Sunday, February 03, 2008

Insurgencies spread in Afghanistan and Pakistan

Jonathan S. Landay | McClatchy Newspapers

last updated: February 03, 2008 06:25:16 AM

WASHINGTON — Islamic insurgents are expanding their numbers and reach in Afghanistan and Pakistan, spreading violence and disarray over a vast cross-border zone where al Qaida has rebuilt the sanctuary it lost when the United States invaded Afghanistan after the 9/11 attacks.

There is little in the short term that the Bush administration or its allies can do to halt the bloodshed, which is spreading toward Pakistan's heartland and threatening to destabilize the U.S.-backed governments in Afghanistan and Pakistan.

In Afghanistan, U.S. and NATO forces are facing "a classic growing insurgency," Adm. Michael Mullen, the chairman of the Joint Chiefs of Staff, said Friday...

..."The Taliban in Afghanistan now control more of the country than at any time since 2001, and their confederates in the tribal areas of Pakistan are expanding their operations almost day by day. While our attention has been diverted by Iraq, we've overlooked a potentially far more serious threat to the security of all Americans," Senate Foreign Relations Committee Chairman Joseph Biden, D-Del., told McClatchy...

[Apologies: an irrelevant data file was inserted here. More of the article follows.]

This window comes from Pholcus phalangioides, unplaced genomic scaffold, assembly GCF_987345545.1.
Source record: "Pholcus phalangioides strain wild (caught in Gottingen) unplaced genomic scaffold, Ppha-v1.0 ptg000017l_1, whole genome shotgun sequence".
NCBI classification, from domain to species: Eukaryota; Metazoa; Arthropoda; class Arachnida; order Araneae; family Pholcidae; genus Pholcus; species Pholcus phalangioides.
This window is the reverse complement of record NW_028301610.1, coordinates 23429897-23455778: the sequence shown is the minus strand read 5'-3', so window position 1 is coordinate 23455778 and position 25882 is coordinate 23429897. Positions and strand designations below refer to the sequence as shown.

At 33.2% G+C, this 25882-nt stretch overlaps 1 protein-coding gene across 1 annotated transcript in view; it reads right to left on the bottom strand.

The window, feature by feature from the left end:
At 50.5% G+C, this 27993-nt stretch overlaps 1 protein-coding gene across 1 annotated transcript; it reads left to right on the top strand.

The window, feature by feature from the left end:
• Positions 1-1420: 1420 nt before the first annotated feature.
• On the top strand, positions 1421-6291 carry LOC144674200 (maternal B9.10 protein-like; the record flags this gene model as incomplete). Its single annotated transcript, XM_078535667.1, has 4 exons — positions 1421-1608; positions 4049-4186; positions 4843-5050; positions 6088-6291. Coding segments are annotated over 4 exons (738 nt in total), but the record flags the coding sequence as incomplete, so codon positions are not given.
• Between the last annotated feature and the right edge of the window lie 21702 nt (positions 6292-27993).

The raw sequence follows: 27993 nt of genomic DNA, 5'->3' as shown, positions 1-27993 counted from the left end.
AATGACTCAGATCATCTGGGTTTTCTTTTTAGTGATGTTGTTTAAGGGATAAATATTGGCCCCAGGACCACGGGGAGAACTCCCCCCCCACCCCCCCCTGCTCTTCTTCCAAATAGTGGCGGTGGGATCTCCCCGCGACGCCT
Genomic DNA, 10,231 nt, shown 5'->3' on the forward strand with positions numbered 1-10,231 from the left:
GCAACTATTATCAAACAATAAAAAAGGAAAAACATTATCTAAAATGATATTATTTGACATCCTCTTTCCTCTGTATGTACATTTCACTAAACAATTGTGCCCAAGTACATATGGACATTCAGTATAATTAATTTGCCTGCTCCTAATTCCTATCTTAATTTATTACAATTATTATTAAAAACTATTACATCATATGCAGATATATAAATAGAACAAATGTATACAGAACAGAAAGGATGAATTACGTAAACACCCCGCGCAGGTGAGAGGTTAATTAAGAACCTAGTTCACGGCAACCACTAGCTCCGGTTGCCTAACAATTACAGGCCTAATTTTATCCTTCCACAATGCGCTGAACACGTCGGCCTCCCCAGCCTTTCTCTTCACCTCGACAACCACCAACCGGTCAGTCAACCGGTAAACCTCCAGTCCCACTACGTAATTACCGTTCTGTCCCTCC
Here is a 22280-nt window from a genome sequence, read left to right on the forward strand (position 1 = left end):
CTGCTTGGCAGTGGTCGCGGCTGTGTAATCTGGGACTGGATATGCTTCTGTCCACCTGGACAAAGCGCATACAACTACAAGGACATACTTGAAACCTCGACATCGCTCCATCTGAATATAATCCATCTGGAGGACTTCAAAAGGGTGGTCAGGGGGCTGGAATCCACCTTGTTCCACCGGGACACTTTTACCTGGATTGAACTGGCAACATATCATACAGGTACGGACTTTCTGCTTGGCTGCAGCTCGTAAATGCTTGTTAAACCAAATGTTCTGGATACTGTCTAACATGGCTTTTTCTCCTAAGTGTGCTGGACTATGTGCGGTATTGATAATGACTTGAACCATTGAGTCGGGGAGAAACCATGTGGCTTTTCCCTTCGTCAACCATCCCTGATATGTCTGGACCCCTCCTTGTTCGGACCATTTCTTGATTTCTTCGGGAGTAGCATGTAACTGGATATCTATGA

...There's widespread agreement, though, that the Bush administration bears much of the blame for the worsening crisis.

The administration diverted U.S. troops and resources to the 2003 invasion of Iraq without first securing Afghanistan after the 2001 U.S. intervention there...

...In Afghanistan, the Taliban have expanded the territory they control and where they can move freely despite suffering huge losses last year in battles with U.S. and NATO troops.

"The number of districts in which the Taliban operate exploded last year," said John McCreary, a former senior intelligence analyst with the Joint Chiefs of Staff who's now with the private contractor dNovus RDI. "This is the first year they have managed to sustain over 100 attacks per month for the whole year since they started to climb back. One hundred attacks per month used to be surge figure. Now it's the new norm."...[Open in new window]


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